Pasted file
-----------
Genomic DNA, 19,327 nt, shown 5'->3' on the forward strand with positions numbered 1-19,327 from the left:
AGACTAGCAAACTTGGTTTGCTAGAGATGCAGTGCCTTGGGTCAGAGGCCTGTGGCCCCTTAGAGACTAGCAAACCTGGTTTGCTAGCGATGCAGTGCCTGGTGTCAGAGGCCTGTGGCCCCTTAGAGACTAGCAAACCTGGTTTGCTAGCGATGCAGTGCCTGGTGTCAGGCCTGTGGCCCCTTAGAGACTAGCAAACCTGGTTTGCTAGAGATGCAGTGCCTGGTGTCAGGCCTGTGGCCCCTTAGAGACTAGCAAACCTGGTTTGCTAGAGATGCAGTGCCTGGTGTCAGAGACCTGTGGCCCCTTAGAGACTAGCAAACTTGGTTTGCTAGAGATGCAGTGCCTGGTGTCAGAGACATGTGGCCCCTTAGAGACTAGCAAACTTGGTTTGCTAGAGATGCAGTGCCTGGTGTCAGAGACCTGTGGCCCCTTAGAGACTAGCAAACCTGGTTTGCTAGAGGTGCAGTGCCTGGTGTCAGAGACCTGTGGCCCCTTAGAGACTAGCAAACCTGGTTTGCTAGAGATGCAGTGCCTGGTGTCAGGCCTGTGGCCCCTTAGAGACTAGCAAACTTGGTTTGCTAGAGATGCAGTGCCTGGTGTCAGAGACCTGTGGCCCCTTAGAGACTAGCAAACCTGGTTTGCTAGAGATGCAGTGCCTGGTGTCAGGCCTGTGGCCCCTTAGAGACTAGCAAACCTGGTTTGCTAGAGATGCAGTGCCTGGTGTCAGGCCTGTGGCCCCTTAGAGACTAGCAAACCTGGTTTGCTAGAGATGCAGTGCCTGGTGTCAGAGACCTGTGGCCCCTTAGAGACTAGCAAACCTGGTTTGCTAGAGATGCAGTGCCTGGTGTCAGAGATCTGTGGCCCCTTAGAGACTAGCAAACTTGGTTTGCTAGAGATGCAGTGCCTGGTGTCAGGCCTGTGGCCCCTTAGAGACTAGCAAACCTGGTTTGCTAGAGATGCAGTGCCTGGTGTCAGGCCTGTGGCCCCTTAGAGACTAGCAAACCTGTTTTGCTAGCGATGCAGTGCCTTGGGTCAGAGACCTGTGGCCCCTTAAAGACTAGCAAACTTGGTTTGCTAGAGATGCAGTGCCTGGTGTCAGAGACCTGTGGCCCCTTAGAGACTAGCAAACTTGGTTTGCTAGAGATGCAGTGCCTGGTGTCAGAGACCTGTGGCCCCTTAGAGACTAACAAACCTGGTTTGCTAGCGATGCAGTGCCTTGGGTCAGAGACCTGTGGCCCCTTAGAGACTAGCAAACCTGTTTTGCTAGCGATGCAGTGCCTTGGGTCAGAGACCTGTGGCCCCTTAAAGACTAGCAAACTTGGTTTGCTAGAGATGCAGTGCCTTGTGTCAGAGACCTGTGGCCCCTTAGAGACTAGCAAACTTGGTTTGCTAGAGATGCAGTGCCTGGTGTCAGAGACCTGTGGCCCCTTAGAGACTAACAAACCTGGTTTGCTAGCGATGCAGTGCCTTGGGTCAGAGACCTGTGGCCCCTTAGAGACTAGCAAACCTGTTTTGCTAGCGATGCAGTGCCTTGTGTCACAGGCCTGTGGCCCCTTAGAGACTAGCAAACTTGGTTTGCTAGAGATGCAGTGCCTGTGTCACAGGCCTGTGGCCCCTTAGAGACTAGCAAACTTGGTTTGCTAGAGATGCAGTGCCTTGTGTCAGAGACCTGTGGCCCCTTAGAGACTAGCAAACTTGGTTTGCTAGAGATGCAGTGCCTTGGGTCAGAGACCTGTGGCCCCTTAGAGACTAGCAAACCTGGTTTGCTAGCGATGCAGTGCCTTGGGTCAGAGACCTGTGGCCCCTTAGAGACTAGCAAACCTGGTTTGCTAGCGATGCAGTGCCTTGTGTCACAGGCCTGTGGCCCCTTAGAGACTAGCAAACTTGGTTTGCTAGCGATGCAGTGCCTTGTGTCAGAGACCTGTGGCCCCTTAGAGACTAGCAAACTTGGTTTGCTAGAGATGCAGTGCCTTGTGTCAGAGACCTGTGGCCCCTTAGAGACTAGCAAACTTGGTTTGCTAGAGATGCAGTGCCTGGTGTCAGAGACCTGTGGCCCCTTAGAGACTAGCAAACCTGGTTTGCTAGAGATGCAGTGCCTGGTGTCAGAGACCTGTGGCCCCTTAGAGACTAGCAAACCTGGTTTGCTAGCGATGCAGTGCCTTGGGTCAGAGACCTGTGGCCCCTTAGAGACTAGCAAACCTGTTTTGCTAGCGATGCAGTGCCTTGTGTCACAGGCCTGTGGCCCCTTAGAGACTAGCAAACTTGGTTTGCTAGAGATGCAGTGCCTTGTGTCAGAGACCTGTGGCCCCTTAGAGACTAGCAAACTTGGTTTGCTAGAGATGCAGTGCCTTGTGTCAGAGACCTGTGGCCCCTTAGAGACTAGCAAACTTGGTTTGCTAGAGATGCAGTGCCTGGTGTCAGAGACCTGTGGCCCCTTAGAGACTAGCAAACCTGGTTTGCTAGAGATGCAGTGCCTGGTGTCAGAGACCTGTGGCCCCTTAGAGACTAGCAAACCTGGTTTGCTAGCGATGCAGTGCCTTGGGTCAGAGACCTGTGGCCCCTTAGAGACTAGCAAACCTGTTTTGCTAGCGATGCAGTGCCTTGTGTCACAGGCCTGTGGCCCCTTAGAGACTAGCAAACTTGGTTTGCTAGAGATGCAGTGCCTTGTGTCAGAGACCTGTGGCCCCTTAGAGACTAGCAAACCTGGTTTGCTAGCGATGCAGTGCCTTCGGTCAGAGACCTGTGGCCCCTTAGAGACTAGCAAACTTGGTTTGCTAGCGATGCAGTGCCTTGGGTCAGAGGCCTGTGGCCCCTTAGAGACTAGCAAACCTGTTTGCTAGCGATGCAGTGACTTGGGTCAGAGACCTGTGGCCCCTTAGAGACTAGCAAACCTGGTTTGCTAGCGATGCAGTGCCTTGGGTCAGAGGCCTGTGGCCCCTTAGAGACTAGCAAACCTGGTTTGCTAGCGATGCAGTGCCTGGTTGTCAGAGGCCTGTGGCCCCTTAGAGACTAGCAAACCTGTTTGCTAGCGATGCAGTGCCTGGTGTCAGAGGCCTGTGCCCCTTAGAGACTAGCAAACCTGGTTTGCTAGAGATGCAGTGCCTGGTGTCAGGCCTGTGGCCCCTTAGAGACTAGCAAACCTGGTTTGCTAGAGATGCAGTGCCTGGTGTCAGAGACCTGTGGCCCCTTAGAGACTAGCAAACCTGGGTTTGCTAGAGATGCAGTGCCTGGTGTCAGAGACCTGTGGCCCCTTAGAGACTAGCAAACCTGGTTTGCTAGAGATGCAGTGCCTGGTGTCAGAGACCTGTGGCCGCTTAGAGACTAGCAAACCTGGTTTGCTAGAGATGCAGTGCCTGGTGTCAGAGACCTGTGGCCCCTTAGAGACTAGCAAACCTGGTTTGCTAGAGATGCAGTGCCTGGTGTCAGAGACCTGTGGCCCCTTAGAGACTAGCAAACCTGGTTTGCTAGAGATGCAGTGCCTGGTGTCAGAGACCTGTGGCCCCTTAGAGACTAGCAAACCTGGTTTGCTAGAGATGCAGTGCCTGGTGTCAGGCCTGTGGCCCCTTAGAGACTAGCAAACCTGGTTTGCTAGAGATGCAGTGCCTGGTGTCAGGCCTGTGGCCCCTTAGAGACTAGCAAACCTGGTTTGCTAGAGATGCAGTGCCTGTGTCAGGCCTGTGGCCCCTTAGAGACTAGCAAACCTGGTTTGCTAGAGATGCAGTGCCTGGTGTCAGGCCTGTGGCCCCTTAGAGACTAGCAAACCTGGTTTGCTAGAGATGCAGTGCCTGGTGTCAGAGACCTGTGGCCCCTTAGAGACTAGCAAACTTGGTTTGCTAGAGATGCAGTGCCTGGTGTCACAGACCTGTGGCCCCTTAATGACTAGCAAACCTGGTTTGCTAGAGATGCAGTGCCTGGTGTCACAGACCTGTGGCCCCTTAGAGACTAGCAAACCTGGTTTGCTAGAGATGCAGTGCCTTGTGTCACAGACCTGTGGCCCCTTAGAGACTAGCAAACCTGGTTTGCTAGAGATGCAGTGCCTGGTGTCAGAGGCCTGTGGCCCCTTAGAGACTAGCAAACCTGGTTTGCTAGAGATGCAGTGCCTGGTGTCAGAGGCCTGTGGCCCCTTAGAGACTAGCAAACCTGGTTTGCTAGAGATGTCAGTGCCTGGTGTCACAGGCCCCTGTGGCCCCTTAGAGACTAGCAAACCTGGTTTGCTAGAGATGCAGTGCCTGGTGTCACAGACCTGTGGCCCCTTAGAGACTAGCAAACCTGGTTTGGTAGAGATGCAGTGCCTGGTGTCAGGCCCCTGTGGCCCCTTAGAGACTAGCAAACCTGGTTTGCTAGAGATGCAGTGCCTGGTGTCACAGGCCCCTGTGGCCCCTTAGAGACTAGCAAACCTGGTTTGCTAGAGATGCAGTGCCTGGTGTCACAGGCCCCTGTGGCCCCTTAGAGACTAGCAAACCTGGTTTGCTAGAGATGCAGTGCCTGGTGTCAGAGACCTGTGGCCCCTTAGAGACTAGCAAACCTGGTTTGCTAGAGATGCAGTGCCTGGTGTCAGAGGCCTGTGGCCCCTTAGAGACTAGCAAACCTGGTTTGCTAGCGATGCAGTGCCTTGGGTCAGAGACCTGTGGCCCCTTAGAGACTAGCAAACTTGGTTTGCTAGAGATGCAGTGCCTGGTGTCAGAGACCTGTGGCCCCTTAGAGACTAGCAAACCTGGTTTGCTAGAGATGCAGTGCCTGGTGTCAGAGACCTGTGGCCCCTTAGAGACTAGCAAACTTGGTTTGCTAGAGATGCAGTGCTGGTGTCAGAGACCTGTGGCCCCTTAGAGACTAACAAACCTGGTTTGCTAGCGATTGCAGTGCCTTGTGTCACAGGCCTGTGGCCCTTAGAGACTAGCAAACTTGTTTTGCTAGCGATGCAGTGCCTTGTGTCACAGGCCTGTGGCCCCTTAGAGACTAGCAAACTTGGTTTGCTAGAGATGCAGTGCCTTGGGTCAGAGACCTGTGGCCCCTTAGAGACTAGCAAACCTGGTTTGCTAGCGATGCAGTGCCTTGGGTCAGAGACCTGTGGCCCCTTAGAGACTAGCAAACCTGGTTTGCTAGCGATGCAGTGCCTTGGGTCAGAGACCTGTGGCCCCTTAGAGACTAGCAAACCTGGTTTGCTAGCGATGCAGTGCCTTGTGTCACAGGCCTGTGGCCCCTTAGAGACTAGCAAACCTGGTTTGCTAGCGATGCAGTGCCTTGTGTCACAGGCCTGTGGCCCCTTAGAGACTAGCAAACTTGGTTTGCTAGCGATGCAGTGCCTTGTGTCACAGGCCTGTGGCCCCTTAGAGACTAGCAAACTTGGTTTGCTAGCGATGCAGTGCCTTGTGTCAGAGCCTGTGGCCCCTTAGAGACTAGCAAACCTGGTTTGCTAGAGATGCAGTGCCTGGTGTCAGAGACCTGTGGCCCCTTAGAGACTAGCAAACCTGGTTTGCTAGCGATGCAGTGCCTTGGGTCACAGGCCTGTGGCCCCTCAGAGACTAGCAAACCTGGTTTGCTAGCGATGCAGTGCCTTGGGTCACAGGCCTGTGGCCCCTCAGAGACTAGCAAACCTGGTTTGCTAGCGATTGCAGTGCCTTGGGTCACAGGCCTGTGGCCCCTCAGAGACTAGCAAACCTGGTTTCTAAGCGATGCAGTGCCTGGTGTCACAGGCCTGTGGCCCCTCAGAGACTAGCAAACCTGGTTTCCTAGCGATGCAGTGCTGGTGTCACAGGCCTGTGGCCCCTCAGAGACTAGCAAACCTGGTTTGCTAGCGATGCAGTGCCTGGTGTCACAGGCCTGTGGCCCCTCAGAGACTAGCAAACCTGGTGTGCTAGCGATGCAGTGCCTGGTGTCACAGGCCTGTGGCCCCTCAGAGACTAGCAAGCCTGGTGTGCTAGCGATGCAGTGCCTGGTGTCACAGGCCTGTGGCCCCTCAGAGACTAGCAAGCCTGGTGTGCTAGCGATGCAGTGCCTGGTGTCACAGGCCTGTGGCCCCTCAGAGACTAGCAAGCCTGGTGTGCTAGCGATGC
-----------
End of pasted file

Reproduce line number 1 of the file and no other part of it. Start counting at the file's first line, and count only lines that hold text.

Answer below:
Genomic DNA, 19,327 nt, shown 5'->3' on the forward strand with positions numbered 1-19,327 from the left: